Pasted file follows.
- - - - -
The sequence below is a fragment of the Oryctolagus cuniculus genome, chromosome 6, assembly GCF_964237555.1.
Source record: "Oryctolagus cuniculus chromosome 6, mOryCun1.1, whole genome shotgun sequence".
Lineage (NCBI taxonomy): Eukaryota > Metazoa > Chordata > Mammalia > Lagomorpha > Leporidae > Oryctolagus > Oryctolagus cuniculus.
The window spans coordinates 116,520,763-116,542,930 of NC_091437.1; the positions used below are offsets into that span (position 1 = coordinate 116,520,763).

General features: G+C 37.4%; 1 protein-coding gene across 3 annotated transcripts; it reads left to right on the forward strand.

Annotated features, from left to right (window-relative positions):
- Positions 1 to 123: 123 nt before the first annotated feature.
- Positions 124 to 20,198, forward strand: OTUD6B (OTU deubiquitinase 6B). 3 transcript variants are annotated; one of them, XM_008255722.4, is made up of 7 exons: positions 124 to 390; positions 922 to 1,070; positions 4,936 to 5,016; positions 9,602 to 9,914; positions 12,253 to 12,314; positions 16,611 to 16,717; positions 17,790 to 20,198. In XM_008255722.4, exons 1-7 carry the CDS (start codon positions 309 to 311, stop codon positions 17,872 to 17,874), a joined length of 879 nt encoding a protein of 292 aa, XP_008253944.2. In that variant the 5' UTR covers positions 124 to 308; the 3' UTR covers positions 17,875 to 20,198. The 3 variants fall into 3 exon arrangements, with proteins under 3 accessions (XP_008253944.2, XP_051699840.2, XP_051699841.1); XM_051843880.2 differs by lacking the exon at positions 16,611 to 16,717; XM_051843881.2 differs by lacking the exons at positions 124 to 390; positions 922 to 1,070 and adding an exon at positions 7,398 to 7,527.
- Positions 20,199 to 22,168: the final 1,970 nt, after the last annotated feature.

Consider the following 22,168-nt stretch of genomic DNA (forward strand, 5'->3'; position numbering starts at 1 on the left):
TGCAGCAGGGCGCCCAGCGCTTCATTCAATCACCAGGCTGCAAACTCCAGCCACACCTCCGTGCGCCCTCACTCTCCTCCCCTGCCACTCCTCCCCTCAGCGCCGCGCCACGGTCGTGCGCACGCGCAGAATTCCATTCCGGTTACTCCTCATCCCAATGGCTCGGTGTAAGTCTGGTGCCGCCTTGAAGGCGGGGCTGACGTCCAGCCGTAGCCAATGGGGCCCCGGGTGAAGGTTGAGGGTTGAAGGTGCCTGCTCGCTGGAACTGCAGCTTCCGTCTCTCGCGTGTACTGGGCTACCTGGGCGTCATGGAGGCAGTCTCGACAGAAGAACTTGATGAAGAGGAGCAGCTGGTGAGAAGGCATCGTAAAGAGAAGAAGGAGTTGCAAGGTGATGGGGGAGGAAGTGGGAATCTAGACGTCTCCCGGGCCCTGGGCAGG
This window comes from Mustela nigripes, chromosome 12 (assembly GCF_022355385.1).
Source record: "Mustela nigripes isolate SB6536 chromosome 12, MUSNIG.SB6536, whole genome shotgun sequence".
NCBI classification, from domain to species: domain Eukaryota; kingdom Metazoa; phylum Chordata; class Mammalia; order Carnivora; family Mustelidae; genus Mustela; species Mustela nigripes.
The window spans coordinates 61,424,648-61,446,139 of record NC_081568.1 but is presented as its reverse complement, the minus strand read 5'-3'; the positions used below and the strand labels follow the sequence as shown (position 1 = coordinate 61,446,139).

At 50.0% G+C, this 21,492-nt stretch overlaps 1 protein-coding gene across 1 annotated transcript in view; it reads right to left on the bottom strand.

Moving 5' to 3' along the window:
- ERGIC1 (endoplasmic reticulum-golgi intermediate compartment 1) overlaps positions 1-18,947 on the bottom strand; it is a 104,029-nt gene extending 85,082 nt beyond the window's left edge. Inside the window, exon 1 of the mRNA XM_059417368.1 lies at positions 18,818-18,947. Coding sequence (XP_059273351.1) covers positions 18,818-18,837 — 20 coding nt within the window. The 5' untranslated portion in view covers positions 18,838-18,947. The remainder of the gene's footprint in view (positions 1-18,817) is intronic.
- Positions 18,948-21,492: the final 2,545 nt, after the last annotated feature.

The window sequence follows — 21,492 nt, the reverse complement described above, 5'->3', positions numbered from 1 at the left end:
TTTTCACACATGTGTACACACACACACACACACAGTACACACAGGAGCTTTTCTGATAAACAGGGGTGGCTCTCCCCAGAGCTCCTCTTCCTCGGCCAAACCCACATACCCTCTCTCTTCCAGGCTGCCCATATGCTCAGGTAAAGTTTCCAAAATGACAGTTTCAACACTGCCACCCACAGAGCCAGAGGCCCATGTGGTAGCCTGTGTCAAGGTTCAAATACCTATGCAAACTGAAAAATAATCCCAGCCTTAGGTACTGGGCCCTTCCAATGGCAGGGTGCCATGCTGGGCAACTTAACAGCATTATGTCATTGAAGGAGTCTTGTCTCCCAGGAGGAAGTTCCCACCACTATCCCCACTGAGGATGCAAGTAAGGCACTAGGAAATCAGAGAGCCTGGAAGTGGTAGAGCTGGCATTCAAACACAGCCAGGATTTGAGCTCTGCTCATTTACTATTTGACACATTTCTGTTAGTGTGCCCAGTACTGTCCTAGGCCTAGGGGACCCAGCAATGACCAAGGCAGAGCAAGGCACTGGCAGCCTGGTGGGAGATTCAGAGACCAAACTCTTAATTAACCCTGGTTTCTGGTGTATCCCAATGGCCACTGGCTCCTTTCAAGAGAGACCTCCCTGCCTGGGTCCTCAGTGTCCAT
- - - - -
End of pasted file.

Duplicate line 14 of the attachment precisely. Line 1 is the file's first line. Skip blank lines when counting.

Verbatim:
NCBI classification, from domain to species: domain Eukaryota; kingdom Metazoa; phylum Chordata; class Mammalia; order Carnivora; family Mustelidae; genus Mustela; species Mustela nigripes.